The courts moreover, have favoured an image of charity that is inherently conservative, consequently charities have had to adhere to such a construct to avoid loss of status. This highlights the impossibility of judicial impartiality, for even if decisions on public benefit may not be made concerning political activity, this fails to explain the regulating of how the ancillary political activities may be carried out. For by prohibiting the use of campaigning and lobbying, the courts along with the Charity Commissioners, are promoting their own construct of charities. Although the courts have acknowledged that the assessing of public benefit was a question of degree, thus the court has flexibility in its decision making. However, in applying an 'hard and fast rule', the courts have overlooked the need for flexibility, in attempt to impose certainty and neutrality. Neutrality though has not been achieved and whilst with guidelines from the Charity Commissioners, there is now greater certainty over the degree of political certainty this has been at the expense of valuable charitable work. Where charities have been unable to carry out certain forms of campaigning which would increase their profile and subsequently funds, thus benefit the public. Significantly, in light of the Charity Commissioners recent guidelines and Guild, where a more liberal approach was taken towards the definition of charity, this may indicate a general shift in judicial attitude. Thus it is possible that greater political activity will be permitted in accordance with the inevitable overlap between the two, resulting in a more satisfactory approach. ...read more.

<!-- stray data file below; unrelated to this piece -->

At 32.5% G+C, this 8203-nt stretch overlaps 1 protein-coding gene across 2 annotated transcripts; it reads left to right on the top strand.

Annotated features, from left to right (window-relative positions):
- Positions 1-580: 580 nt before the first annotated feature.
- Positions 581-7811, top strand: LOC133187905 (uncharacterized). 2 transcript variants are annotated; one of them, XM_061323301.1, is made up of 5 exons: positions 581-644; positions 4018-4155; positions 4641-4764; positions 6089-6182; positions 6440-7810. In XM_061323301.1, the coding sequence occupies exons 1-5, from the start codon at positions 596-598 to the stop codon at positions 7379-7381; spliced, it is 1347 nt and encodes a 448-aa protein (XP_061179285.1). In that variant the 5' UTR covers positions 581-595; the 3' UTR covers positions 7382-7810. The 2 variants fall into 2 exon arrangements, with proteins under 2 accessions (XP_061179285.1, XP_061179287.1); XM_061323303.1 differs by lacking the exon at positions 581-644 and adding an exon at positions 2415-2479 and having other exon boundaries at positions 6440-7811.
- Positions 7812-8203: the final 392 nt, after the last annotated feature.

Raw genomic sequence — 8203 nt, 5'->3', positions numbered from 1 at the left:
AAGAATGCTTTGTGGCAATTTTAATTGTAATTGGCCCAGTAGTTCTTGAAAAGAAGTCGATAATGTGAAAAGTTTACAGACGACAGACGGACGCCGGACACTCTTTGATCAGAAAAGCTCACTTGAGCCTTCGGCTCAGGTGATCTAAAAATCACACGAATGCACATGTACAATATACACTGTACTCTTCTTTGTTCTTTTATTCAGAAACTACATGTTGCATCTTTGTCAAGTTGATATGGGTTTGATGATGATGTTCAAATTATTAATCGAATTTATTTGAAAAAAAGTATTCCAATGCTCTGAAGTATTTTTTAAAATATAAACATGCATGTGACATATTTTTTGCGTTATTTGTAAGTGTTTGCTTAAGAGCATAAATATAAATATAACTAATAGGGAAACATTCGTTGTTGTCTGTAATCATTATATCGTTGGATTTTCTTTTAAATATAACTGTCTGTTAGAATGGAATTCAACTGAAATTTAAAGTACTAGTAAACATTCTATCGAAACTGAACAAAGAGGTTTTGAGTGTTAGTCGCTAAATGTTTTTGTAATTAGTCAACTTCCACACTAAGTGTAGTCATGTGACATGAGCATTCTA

The above preview is unformatted text

This student written piece of work is one of many that can be found in our University Degree English Legal System section.

Found what you're looking for?

  • Start learning 29% faster today
  • 150,000+ documents available
  • Just £6.99 a month

Not the one? Search for your essay title...
  • Join over 1.2 million students every month
  • Accelerate your learning by 29%
  • Unlimited access from just £6.99 per month

See related essaysSee related essays